Nitish Kumar should curb revolt by IAS officers playing crass politics to exploit instability

Few chief ministers in India were as vilified as Bihar Chief Minister Nitish Kumar was for being pro-bureaucracy. In his stint as the chief minister, he was all along accused of being influenced more by bureaucrats than politicians on the issue of governance. His style of governance is perceived to be bureaucracy-centric.

Bihar Chief Minister Nitish Kumar. PTI file image

Bihar Chief Minister Nitish Kumar. PTI file image

This assumes significance in the context of the ongoing tussle between the Bihar government and the state’s IAS association after the arrest of Sudhir Kumar, chairman Bihar Staff Selection Commission, on the charges of corruption. According to the police, there was incontrovertible evidence to implicate Sudhir Kumar in leaking the examination papers meant for recruitment of clerks. The arrest triggered a protest by 50-odd IAS officers who threatened not to obey verbal orders from their political masters.

Perhaps this silent insurrection against the authority of the government is too ominous a signal to be ignored. And luckily Nitish chose not to ignore it and is inclined to take it head on. In his speech in the state assembly on Monday, Nitish gave a clear signal that the defiance of the constitutionally elected government would not go unpunished. “I have not yet got the memorandum of the IAS association. The moment I get it I will act on it in great details and set a milestone for governance in future,” he told the state assembly.

Of course, Kumar is quite peeved by the manner in which a group of IAS officials conducted themselves on the issue. The manner in which the IAS officers walked to the Raj Bhavan to present memorandum against the so-called persecution of a fellow IAS officer reflected the conduct of a trade union activity. The question arises as to how this cozy equation between civil servants, particularly IAS, and the state government came under strain?

The answer to this query can be easily found if one carefully looks at the complex political equations in the state. In his first term as the chief minister after 2005, Nitish was up against the uphill task of resurrecting the state which became not only defunct but was buried deep into morass and sloth under Lalu-Rabri regime. Since Nitish enjoyed unfettered power in alliance with the BJP, he empowered the bureaucracy to regain the lost glory of the state. Remember the manner in which an IPS officer slapped a defiant warlord Anand Mohan Singh to put across the message loud and clear that the rule of law would prevail. The district magistrates and superintendents of police in the state were instructed not to get influenced by any pressure from political executives.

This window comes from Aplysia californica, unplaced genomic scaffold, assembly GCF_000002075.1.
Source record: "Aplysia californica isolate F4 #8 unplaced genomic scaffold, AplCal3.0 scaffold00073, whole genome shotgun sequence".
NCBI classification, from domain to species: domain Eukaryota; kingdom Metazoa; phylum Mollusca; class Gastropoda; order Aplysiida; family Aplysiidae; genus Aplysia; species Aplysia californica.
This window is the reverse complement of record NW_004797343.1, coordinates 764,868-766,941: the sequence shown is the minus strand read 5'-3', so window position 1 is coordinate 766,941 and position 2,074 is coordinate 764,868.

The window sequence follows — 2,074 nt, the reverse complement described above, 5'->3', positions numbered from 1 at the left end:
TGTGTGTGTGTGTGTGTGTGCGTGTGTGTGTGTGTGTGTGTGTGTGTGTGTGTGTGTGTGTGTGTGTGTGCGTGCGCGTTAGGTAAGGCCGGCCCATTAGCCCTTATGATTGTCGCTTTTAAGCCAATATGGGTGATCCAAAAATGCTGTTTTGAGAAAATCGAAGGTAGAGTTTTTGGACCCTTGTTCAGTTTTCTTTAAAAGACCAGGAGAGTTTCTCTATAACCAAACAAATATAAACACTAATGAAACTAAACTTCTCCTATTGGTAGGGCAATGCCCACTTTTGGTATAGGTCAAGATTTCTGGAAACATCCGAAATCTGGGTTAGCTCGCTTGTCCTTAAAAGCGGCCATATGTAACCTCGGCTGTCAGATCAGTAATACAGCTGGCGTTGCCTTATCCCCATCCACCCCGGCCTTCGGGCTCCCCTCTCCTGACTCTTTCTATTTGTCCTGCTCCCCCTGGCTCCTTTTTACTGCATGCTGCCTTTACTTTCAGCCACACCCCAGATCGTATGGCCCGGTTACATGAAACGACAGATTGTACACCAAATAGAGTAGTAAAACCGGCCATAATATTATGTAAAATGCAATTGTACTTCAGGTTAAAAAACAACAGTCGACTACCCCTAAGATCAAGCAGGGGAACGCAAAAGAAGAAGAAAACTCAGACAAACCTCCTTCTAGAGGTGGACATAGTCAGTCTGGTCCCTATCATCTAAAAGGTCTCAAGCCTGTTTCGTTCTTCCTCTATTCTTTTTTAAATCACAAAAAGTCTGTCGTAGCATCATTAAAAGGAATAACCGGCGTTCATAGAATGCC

Contrast this with the scenario in the Lalu-Rabri regime where successive chief secretaries were reduced to the status of retainers of the chief minister’s residence. There are umpteen stories about a chief secretary holding spittoon for Lalu Yadav to spit out betel juice! The state secretariat was resonated with the slogan 12 baje tak late nahin 3 ke baad bhent nahin (It is not late to come office at 12 noon and no work will be done after 3 PM)”. In Rabri Devi’s time, the chief minister’s office was rarely opened as the chief minister was never interested in attending to her official work in the office. At home, her husband was de facto king.

Nitish’s resurrection of the state presented a cultural contrast that shocked the state’s political class which was adept at manipulating the system through the bureaucracy. In Nitish Kumar’s time, the pendulum indeed swung to the other side as civil servants acquired the status of omnipotent. Nitish received flak within the party for encouraging the bureaucracy which tends to indulge in unbridled corruption. Since the state funding to infrastructure projects enhanced significantly and social spending was done under various central and state schemes, the reports of large-scale bureaucratic corruption multiplied.

In fact what has encouraged the bureaucracy is the incompatible nature of the political alliance between the RJD and JD (U). As of now, there are umpteen reports of many health centres and other government facilities turning out to be a source of extortion for a certain RJD ministers. In an atmosphere of uncertainty, a large section of civil servants has been switching loyalties and finding shelter in parallel power centres that have emerged at Patna.

The defiant march of IAS officials at Patna Raj Bhavan in support of the arrested Sudhir Kumar was only an indication of unsettled power equations in Bihar. By all indication, the protest by the IAS association was “crass politics” and intended to exploit the situation which is inherently unstable. Nitish was astute enough to diagnose the malaise and conveyed in unambiguous terms that he would use this opportunity to initiate measures that would set “milestone” for governance. The sooner he does so it will be better for Bihar and the rest of the country.

Updated Date: Mar 02, 2017 21:36 PM

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